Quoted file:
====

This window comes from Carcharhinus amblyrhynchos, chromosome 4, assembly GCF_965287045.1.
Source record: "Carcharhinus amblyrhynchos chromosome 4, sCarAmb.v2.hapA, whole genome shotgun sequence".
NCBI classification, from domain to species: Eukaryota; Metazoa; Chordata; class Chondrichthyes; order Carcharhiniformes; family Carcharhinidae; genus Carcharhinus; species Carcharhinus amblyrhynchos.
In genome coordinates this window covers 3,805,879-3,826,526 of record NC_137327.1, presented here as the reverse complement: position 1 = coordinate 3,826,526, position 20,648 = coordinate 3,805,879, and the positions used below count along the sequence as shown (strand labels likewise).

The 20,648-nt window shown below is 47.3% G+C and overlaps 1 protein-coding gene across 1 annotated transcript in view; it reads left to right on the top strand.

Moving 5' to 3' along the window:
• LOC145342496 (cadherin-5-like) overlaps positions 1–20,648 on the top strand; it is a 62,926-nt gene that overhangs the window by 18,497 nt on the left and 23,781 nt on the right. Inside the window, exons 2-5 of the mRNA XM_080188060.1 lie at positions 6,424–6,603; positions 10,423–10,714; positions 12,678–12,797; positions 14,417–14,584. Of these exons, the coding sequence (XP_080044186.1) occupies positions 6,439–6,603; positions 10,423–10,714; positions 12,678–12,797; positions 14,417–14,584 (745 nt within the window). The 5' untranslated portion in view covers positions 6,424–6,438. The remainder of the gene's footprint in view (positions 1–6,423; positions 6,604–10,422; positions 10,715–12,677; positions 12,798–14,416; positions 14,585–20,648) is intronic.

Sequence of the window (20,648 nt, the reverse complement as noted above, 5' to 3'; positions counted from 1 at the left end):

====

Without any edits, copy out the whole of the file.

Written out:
This window comes from Carcharhinus amblyrhynchos, chromosome 4, assembly GCF_965287045.1.
Source record: "Carcharhinus amblyrhynchos chromosome 4, sCarAmb.v2.hapA, whole genome shotgun sequence".
NCBI classification, from domain to species: Eukaryota; Metazoa; Chordata; class Chondrichthyes; order Carcharhiniformes; family Carcharhinidae; genus Carcharhinus; species Carcharhinus amblyrhynchos.
In genome coordinates this window covers 3,805,879-3,826,526 of record NC_137327.1, presented here as the reverse complement: position 1 = coordinate 3,826,526, position 20,648 = coordinate 3,805,879, and the positions used below count along the sequence as shown (strand labels likewise).

The 20,648-nt window shown below is 47.3% G+C and overlaps 1 protein-coding gene across 1 annotated transcript in view; it reads left to right on the top strand.

Moving 5' to 3' along the window:
• LOC145342496 (cadherin-5-like) overlaps positions 1–20,648 on the top strand; it is a 62,926-nt gene that overhangs the window by 18,497 nt on the left and 23,781 nt on the right. Inside the window, exons 2-5 of the mRNA XM_080188060.1 lie at positions 6,424–6,603; positions 10,423–10,714; positions 12,678–12,797; positions 14,417–14,584. Of these exons, the coding sequence (XP_080044186.1) occupies positions 6,439–6,603; positions 10,423–10,714; positions 12,678–12,797; positions 14,417–14,584 (745 nt within the window). The 5' untranslated portion in view covers positions 6,424–6,438. The remainder of the gene's footprint in view (positions 1–6,423; positions 6,604–10,422; positions 10,715–12,677; positions 12,798–14,416; positions 14,585–20,648) is intronic.

Sequence of the window (20,648 nt, the reverse complement as noted above, 5' to 3'; positions counted from 1 at the left end):